The University of Michigan’s Central Student Government hosted a congressional update from U.S. Sens. Gary Peters, D-Mich, and Debbie Stabenow, D-Mich. The event Friday afternoon featured Stabenow and four staffers from Peters’ office, as well as one senior advisor from the U.S. House of Representatives.  

Peters was unable to attend due to a conflicting event at the White House. 

Josh Fendrick, a legislative assistant handling economic policy for Peters, said he manages all matters related to tax, trade, small businesses, housing, insurance, pensions, Social Security, manufacturing and infrastructure for Peters. Fendrick began working for Peters as an intern for Peters’s first senate campaign in 2014 and landed a full time job in 2015. 

“I called up my former boss from the campaign and I said, ‘Hey, I don’t know what I’m doing but I’m moving to Washington, D.C. I know this is the place for me, if you have any openings … please let me know,’” Fendrick said. “I applied, and two weeks later I started working for the Senator as a staff assistant.”

Chris Matus, regional director focused on suburban Wayne County, Washtenaw County and Monroe County, discussed his role working for Peters in Michigan. 

“My job is to go around… meet with folks, keep tabs of what’s going on, what’s going well,” Matus said. “And (I) really make those connections between local issues and the constituencies and the work going on in D.C.” 

The staffers were asked to give advice to students interested in careers in government and policy. University alum Natasha Dabrowski, graduate of the class of 2015 and former LSA student government president, is currently the communications director and senior advisor to the New Democrat Coalition in the U.S. House of Representatives, a Democratic House caucus committed to “pro-economic growth, pro-innovation, and fiscally responsible policies.” Dabrowski said it is important to make connections with those already in the field.

“Spend more time on coffees than cover letters,” Dabrowski said. “Use your alumni network, use your student government network, use your campaign network to help get not only job postings, but also advocates so that you can get recommendations to get that job.”

Stabenow spoke after Peters’s staffers. She started by discussing the American Rescue Plan, the economic relief bill passed by the Biden administration Thursday that provides aid for local economies and individuals. Stabenow predicted that $32 million from the ARP will be awarded as financial grants to students on the Ann Arbor campus to pay for tuition, food, housing, technology and childcare.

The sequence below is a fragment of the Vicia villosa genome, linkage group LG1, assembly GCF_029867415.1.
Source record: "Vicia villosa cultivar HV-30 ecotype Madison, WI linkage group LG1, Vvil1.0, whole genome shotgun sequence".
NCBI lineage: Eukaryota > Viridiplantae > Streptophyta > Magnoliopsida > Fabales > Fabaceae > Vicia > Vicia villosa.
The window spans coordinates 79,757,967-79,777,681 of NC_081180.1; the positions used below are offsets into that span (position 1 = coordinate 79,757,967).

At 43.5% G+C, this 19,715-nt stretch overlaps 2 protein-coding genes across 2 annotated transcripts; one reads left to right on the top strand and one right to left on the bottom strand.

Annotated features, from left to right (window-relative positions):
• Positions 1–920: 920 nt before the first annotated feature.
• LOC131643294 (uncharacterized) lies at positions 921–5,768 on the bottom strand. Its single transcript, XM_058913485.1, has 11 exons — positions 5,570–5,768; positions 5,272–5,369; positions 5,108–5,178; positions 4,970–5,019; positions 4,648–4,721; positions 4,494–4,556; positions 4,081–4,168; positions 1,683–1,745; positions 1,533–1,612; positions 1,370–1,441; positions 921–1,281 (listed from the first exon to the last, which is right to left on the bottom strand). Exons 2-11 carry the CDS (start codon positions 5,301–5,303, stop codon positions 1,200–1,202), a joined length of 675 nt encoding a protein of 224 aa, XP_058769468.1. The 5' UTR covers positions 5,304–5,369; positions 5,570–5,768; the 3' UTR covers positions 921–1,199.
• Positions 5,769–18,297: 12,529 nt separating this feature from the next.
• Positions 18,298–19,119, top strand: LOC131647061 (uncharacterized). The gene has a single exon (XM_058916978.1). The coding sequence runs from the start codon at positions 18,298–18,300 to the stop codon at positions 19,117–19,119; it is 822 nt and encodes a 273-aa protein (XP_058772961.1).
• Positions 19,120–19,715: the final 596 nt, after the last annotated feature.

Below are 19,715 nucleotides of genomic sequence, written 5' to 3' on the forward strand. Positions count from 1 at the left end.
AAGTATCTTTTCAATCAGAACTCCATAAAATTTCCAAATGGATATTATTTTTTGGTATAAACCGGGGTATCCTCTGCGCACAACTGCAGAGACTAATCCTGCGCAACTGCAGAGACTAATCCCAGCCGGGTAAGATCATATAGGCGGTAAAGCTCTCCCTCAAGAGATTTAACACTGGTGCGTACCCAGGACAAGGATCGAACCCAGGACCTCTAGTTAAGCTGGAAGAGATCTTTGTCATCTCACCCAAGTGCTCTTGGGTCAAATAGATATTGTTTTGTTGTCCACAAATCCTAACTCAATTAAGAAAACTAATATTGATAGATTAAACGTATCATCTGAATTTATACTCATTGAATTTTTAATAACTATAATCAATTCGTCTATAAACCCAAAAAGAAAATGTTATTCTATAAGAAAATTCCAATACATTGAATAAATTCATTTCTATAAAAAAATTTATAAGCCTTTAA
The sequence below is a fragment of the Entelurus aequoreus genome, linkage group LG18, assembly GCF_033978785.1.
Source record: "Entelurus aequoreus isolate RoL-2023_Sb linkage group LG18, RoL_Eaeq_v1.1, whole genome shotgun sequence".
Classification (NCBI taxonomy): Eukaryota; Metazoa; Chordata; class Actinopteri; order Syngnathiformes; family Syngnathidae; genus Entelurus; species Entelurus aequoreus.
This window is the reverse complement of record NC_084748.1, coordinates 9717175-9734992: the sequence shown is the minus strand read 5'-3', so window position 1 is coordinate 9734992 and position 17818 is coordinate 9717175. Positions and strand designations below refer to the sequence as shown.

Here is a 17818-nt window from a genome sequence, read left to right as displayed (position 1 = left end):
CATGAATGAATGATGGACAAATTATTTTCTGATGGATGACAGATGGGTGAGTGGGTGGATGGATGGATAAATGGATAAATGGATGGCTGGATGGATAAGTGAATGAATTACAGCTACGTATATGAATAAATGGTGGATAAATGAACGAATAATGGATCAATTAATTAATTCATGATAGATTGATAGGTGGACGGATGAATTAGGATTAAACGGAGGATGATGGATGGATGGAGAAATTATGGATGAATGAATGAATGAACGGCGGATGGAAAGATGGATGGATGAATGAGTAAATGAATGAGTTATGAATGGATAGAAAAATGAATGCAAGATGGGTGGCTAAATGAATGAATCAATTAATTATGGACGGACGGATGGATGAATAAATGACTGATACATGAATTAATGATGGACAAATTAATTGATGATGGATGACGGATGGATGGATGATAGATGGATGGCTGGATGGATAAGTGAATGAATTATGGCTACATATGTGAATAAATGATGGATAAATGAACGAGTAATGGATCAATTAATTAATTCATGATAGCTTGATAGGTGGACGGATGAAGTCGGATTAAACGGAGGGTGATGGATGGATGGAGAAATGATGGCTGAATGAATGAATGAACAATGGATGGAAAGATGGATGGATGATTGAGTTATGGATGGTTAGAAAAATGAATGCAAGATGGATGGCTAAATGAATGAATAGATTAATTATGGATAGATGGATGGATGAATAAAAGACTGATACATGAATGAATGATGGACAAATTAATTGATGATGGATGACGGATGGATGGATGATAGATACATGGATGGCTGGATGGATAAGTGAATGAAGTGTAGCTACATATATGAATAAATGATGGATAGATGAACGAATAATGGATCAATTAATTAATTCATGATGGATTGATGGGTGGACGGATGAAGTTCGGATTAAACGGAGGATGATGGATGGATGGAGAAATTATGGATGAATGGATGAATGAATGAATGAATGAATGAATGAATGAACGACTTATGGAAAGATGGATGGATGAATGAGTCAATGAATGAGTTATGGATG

Stabenow said while she did not know a lot about the ins and outs of the political system when she first won a seat on the Ingham County Board of Commissioners, she cared deeply about the issues at stake. Stabenow was a graduate student at Michigan State University at the time and said she faced sexist remarks from her opponent during the race.

“He called me that young broad running against him, and I told folks, ‘Hey, the young broad beat him,’” Stabenow said. “That started me on a path that I did not expect … of public service, and I found that I really liked being involved in systemic change, and then went from the county board… and to the US Senate, being Michigan’s first woman to be elected in the 2000 election.”

Stabenow also discussed how she is using her position as Chair of the Senate Agriculture, Nutrition and Forestry Committee to help Michiganders fight climate change. 

“I lead the efforts on electric vehicles in the Senate, in terms of the consumer tax credit, and getting more clean energy manufacturing here in the United States,” Stabenow said. “Because that’s all about jobs for us.”

Stabenow said it is important to fund services for mental health — she said she helped allocate $111 million in funding for mental health services last year and is aiming to make that annual funding permanent.

“I’ve authored a new structure that funds behavioral health, like physical health, to health insurance and Medicaid and other things,” Stabenow said. “And this is absolutely critical. But we’ve got a lot of work to do to stop the stigma so people reach out and ask for help when they need it.”

LSA senior Morgan Solomon, CSG government relations coordinator, organized the event and told The Daily she appreciated hearing from those who have experience in government. 

“It was so important to hear the voices of the representatives and staff members who are not only representing Senator Peters but also doing the work on the ground to support his agenda and also move bills forward,” Solomon said. 

Though Stabenow went to Michigan State University, she said she is excited to see what Michigan basketball has coming down the pike.

“I have two degrees in Michigan State (but) my son went to U of M,” Stabenow said. “So you can imagine how he’s ragging on me right now, but I’m going to be out there in maize and blue. It’s very exciting.”

Daily Staff Reporter Justin O’Beirne can be reached at 

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